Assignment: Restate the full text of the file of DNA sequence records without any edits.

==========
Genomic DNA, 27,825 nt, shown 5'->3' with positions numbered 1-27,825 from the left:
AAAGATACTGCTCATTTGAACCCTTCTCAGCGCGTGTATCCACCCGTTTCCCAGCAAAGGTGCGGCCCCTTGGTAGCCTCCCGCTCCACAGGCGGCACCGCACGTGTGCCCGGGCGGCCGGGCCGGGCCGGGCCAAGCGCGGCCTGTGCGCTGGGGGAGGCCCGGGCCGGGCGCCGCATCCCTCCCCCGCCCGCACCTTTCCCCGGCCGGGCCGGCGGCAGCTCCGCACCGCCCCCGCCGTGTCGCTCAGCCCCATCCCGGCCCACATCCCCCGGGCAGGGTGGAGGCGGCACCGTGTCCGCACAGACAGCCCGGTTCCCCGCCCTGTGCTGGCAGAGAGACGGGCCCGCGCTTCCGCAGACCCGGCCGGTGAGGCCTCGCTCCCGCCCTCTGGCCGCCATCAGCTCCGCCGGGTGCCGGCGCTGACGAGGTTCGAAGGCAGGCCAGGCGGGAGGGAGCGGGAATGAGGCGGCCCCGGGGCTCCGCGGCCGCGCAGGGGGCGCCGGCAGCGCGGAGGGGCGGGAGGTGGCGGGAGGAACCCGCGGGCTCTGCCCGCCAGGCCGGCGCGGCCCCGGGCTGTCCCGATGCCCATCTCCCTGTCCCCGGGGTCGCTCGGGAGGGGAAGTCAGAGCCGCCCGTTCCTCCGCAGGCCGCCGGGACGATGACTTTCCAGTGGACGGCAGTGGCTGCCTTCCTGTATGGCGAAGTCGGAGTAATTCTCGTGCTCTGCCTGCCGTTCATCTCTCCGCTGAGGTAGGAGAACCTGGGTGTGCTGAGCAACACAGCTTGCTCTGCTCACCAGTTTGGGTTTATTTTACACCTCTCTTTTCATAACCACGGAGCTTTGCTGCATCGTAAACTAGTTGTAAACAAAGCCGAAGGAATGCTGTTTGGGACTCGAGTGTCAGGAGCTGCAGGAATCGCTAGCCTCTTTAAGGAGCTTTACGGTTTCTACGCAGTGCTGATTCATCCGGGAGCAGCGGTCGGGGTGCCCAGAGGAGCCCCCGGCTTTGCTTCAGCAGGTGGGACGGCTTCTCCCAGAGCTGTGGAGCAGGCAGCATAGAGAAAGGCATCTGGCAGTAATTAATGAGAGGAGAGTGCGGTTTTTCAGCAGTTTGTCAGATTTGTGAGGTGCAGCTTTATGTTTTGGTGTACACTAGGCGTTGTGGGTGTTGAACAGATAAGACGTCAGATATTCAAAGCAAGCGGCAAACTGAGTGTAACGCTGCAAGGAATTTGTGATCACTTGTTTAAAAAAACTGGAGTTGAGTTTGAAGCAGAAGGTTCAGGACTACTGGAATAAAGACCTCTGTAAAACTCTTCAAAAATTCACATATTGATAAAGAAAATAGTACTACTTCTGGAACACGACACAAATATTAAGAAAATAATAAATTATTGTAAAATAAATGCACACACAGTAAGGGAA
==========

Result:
Genomic DNA, 27,825 nt, shown 5'->3' with positions numbered 1-27,825 from the left:
AAAGATACTGCTCATTTGAACCCTTCTCAGCGCGTGTATCCACCCGTTTCCCAGCAAAGGTGCGGCCCCTTGGTAGCCTCCCGCTCCACAGGCGGCACCGCACGTGTGCCCGGGCGGCCGGGCCGGGCCGGGCCAAGCGCGGCCTGTGCGCTGGGGGAGGCCCGGGCCGGGCGCCGCATCCCTCCCCCGCCCGCACCTTTCCCCGGCCGGGCCGGCGGCAGCTCCGCACCGCCCCCGCCGTGTCGCTCAGCCCCATCCCGGCCCACATCCCCCGGGCAGGGTGGAGGCGGCACCGTGTCCGCACAGACAGCCCGGTTCCCCGCCCTGTGCTGGCAGAGAGACGGGCCCGCGCTTCCGCAGACCCGGCCGGTGAGGCCTCGCTCCCGCCCTCTGGCCGCCATCAGCTCCGCCGGGTGCCGGCGCTGACGAGGTTCGAAGGCAGGCCAGGCGGGAGGGAGCGGGAATGAGGCGGCCCCGGGGCTCCGCGGCCGCGCAGGGGGCGCCGGCAGCGCGGAGGGGCGGGAGGTGGCGGGAGGAACCCGCGGGCTCTGCCCGCCAGGCCGGCGCGGCCCCGGGCTGTCCCGATGCCCATCTCCCTGTCCCCGGGGTCGCTCGGGAGGGGAAGTCAGAGCCGCCCGTTCCTCCGCAGGCCGCCGGGACGATGACTTTCCAGTGGACGGCAGTGGCTGCCTTCCTGTATGGCGAAGTCGGAGTAATTCTCGTGCTCTGCCTGCCGTTCATCTCTCCGCTGAGGTAGGAGAACCTGGGTGTGCTGAGCAACACAGCTTGCTCTGCTCACCAGTTTGGGTTTATTTTACACCTCTCTTTTCATAACCACGGAGCTTTGCTGCATCGTAAACTAGTTGTAAACAAAGCCGAAGGAATGCTGTTTGGGACTCGAGTGTCAGGAGCTGCAGGAATCGCTAGCCTCTTTAAGGAGCTTTACGGTTTCTACGCAGTGCTGATTCATCCGGGAGCAGCGGTCGGGGTGCCCAGAGGAGCCCCCGGCTTTGCTTCAGCAGGTGGGACGGCTTCTCCCAGAGCTGTGGAGCAGGCAGCATAGAGAAAGGCATCTGGCAGTAATTAATGAGAGGAGAGTGCGGTTTTTCAGCAGTTTGTCAGATTTGTGAGGTGCAGCTTTATGTTTTGGTGTACACTAGGCGTTGTGGGTGTTGAACAGATAAGACGTCAGATATTCAAAGCAAGCGGCAAACTGAGTGTAACGCTGCAAGGAATTTGTGATCACTTGTTTAAAAAAACTGGAGTTGAGTTTGAAGCAGAAGGTTCAGGACTACTGGAATAAAGACCTCTGTAAAACTCTTCAAAAATTCACATATTGATAAAGAAAATAGTACTACTTCTGGAACACGACACAAATATTAAGAAAATAATAAATTATTGTAAAATAAATGCACACACAGTAAGGGAA